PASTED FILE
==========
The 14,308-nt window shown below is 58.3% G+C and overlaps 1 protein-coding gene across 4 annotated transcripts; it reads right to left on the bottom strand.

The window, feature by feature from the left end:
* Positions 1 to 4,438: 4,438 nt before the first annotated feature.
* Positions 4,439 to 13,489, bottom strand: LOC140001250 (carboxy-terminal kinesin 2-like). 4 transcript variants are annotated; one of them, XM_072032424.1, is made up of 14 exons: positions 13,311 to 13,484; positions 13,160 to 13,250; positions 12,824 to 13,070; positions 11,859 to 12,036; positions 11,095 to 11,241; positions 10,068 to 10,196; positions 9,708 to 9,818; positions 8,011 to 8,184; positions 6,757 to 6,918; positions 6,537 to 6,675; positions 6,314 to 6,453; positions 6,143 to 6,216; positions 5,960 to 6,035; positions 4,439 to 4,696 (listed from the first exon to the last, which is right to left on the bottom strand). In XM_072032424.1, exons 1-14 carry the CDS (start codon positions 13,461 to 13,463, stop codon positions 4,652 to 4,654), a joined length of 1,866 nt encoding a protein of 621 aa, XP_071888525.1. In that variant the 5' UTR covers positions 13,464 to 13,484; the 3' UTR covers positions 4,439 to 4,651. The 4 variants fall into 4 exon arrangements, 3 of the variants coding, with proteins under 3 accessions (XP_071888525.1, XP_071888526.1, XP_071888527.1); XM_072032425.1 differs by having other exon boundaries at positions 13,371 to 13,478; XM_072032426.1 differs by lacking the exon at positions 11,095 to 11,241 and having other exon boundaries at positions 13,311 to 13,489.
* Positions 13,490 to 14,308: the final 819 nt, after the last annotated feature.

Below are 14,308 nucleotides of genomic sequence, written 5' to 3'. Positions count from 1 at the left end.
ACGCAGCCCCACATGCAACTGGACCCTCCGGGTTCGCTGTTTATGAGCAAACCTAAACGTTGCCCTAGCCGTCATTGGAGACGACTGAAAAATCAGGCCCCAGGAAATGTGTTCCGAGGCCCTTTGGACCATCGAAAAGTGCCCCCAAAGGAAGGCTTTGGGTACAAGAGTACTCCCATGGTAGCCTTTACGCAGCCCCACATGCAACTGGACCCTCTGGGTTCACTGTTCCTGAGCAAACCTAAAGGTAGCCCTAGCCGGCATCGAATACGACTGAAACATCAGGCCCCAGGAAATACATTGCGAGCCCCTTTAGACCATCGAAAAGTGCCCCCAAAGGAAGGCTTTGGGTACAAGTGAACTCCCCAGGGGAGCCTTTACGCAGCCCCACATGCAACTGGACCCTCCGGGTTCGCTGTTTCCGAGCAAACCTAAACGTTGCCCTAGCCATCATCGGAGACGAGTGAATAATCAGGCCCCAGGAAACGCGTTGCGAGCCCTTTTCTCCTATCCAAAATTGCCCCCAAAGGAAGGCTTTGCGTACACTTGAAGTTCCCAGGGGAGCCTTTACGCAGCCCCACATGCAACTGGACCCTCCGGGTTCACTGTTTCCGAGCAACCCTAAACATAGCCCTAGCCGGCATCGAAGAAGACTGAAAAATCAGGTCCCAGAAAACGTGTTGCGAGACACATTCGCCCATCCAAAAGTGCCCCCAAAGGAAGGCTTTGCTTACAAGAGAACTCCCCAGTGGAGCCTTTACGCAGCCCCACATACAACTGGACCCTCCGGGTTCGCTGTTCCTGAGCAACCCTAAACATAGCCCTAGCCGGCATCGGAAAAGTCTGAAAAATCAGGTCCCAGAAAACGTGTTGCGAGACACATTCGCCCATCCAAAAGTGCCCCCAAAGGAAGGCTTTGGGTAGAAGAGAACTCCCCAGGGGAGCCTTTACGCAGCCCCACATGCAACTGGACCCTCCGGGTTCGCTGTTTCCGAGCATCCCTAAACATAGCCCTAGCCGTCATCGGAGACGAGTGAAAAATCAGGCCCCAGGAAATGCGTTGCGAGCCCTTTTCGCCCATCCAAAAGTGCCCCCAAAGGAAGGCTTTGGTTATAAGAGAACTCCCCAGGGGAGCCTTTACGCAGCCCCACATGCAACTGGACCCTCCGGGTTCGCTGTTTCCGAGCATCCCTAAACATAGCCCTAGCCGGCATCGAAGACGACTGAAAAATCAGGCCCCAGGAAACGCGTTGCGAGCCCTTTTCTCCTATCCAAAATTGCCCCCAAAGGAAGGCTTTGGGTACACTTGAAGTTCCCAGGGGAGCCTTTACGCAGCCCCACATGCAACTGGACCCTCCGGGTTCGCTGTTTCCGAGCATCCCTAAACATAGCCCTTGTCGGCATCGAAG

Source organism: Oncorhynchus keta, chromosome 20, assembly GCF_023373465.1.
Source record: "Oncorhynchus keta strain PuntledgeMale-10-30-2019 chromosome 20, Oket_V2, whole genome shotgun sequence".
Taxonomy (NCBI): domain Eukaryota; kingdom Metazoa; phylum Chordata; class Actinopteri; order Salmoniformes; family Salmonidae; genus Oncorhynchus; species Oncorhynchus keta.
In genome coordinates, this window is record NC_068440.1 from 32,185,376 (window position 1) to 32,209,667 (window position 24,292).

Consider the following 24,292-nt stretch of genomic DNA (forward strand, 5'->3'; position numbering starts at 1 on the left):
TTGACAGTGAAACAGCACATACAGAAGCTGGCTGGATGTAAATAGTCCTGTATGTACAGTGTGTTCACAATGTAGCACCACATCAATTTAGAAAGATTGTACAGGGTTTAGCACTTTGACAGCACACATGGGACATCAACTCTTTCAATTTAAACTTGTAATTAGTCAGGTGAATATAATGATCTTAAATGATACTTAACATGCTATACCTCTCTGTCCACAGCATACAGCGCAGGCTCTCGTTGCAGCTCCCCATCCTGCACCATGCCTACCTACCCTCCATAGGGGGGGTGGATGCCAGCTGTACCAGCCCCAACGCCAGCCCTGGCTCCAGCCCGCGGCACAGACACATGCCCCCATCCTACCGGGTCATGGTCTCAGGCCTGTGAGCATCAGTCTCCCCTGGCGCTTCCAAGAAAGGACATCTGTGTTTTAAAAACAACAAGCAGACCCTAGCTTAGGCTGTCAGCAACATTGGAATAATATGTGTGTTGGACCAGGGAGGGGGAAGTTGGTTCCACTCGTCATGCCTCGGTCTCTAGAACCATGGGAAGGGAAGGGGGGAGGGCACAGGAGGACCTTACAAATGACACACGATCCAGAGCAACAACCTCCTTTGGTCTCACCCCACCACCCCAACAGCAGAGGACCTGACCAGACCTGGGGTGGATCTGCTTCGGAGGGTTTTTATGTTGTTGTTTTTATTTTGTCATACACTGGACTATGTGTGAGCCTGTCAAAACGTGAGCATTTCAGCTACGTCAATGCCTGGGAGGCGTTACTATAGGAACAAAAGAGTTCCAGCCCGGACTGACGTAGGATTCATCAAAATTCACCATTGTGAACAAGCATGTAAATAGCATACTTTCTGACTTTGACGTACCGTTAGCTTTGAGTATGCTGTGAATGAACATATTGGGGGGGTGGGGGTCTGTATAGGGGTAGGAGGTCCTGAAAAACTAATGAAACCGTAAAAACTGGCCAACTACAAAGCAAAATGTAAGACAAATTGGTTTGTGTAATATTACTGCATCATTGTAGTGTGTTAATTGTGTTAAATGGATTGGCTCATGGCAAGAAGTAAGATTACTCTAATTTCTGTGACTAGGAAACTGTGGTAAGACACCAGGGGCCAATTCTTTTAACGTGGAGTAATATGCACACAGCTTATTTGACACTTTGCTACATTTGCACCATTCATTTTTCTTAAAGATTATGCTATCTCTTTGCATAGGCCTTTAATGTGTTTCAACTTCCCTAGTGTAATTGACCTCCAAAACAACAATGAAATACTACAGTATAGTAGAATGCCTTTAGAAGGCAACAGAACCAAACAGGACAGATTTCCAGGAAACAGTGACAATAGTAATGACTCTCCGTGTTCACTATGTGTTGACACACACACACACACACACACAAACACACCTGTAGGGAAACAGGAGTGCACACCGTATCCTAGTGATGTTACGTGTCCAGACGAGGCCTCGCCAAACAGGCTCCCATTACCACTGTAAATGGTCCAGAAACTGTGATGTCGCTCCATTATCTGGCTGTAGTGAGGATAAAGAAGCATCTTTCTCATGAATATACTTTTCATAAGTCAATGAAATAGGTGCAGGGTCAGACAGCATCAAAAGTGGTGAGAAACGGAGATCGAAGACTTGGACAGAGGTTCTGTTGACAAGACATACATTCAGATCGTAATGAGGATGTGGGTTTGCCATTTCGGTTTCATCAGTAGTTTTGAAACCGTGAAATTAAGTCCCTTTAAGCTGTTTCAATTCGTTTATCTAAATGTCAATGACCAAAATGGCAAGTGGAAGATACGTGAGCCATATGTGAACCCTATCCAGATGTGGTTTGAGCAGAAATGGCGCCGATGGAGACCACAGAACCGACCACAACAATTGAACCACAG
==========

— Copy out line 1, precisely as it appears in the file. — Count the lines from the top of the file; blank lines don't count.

The 14,308-nt window shown below is 58.3% G+C and overlaps 1 protein-coding gene across 4 annotated transcripts; it reads right to left on the bottom strand.